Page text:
Student Athletes who are being recruited to play in college will have two groups of colleges that they will be considering. The first is the group of colleges that are pursuing him to play a sport on their campus. The coaches of the sport control this group and the student has very little control. If a coach is interested in the student, the college is on the list but when the coach no longer has the student on his list of recruits, the college is off the list. The second group of colleges is totally in the control of the student. This list of colleges is one that has colleges that the student is interested in attending even if he is not going to play the sport. Some of these schools may also be on the Coach-controlled list but these schools will remain even if the coach “drops” the student. Some athletes do not develop this second group of colleges and find themselves without a college to attend because they have been dropped by all of the colleges that initially recruited them. It is crucial that O’Dea athletes follow all of the required procedures and apply to colleges that they would be happy to attend even if they are not recruited to play their sport on the campus. Students can always try to walk-on to a team at a college they love but only if they have applied and been accepted. Don’t count on “the full ride scholarship” to play your sport and then end up without a college to attend.

One of the most important factors in assessing the student’s college athletic options is to honestly evaluate his skills and interests. Athletes who overrate their abilities may be set up for disappointment. The coach of the O’Dea team or the select team coach may be able to help determine which division best reflects the student’s abilities. The National Collegiate Athletic Association (NCAA) has the following divisions:

Division I is the most competitive, has the highest profile and offers athletic scholarships. The University of Washington and Washington State University are Division I schools.

Division II is the second tier of schools and has an above average level of competition, a somewhat lower athletic profile and fewer scholarship opportunities. Examples of Division II schools are Central Washington University and Western Washington University.

Division III is made up of smaller colleges, which range from division powerhouses to no-cut teams. Athletes in this division are students first, athletes second. There are no athletic scholarships. Pacific Lutheran University and the University of Puget Sound are Division III schools.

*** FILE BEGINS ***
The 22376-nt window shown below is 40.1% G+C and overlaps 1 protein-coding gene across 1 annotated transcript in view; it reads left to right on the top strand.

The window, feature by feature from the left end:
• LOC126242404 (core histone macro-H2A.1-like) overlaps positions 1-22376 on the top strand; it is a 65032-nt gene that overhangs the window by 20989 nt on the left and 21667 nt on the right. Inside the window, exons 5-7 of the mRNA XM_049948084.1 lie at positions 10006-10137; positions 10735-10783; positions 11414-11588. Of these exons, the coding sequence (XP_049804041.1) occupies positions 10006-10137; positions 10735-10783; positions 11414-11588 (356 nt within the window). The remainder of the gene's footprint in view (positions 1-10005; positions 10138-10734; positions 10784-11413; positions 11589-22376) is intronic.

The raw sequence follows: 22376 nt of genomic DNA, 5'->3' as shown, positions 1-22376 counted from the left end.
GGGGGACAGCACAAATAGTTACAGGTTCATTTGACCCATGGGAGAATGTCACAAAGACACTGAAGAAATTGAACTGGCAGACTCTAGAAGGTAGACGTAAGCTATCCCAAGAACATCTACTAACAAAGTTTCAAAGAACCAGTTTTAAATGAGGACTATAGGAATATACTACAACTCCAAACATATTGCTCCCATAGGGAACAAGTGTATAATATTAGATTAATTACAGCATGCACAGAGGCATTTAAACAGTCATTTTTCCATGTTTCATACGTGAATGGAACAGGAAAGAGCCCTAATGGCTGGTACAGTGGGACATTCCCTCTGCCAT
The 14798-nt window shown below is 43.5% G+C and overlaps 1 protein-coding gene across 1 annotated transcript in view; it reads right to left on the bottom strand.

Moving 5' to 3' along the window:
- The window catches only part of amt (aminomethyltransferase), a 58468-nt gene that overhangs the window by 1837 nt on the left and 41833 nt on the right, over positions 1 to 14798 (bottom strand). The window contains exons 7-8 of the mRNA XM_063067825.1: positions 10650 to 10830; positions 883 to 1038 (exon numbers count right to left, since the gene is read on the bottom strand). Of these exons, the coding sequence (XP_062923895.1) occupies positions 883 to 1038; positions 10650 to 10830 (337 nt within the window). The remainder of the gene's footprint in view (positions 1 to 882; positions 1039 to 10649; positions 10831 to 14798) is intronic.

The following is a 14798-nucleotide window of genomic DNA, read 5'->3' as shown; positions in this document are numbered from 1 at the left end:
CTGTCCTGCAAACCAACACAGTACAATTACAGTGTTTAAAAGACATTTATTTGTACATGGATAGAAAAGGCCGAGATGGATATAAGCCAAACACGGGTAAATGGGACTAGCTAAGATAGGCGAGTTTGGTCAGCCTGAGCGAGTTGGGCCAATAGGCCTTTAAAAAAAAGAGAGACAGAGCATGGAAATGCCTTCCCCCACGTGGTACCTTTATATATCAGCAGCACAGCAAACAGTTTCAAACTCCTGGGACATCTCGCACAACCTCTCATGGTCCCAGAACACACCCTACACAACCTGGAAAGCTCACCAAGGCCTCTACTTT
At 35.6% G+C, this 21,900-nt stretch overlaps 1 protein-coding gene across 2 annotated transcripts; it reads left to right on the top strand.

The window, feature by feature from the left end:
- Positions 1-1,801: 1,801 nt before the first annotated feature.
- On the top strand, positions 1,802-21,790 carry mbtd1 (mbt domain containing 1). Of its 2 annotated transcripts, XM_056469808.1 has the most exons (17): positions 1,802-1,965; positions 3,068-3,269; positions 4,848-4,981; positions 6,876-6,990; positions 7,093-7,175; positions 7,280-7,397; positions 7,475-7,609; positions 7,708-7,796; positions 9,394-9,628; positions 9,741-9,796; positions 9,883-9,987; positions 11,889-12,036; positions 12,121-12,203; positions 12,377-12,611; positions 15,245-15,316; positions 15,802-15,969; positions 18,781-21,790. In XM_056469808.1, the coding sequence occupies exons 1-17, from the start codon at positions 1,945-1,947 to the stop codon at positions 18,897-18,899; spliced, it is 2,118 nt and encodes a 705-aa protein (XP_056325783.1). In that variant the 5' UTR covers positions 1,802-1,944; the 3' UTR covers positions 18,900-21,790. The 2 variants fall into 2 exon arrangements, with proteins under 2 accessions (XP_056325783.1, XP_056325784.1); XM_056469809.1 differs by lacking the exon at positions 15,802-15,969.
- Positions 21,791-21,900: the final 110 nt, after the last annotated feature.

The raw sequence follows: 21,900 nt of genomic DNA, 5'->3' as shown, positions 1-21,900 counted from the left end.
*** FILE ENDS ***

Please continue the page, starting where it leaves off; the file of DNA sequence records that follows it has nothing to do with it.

The National Association of Intercollegiate Athletics (NAIA) is another athletic association. It began as a men’s basketball organization but has grown to include both men’s and women’s teams in many different sports. They do offer athletic scholarships. Examples of NAIA colleges include Carroll College and The Evergreen State College.

NCAA Regulations

Athletes who are considering Division I or II schools must fulfill all of the NCAA requirements by the time of graduation from O’Dea. The NCAA requires that athletes have completed a core curriculum of 16 core courses with a minimum grade point average (GPA) and a minimum SAT or ACT score. Athletes who do not meet these requirements may not be eligible to compete. There are many other NCAA regulations that are also involved in the recruiting process. These rules apply to both the student-athlete and to the colleges. It is imperative that the student and his family become knowledgeable about these rules as any transgression may jeopardize the student’s participation on the college team. All of this information is available on the NCAA Eligibility Center Website. You should print a copy of the Guide for the College Bound Student-Athlete which is located on the NCAA website. It will give you specific information about the minimum high school academic requirements and the regulations that you must follow during the recruiting process.

All high school athletes who hope to compete at a Division I or II college program must submit a NCAA Initial Eligibility form in the spring of junior year. You must submit the data online: NCAA Initial Eligibility Form.  Your counselor will submit an official transcript to the NCAA Eligibility Center electronically once you complete the registration process.  You must also have the SAT or ACT send your test scores directly to the Eligibility Center from the testing company.

Questions? Please contact Joe Cronin.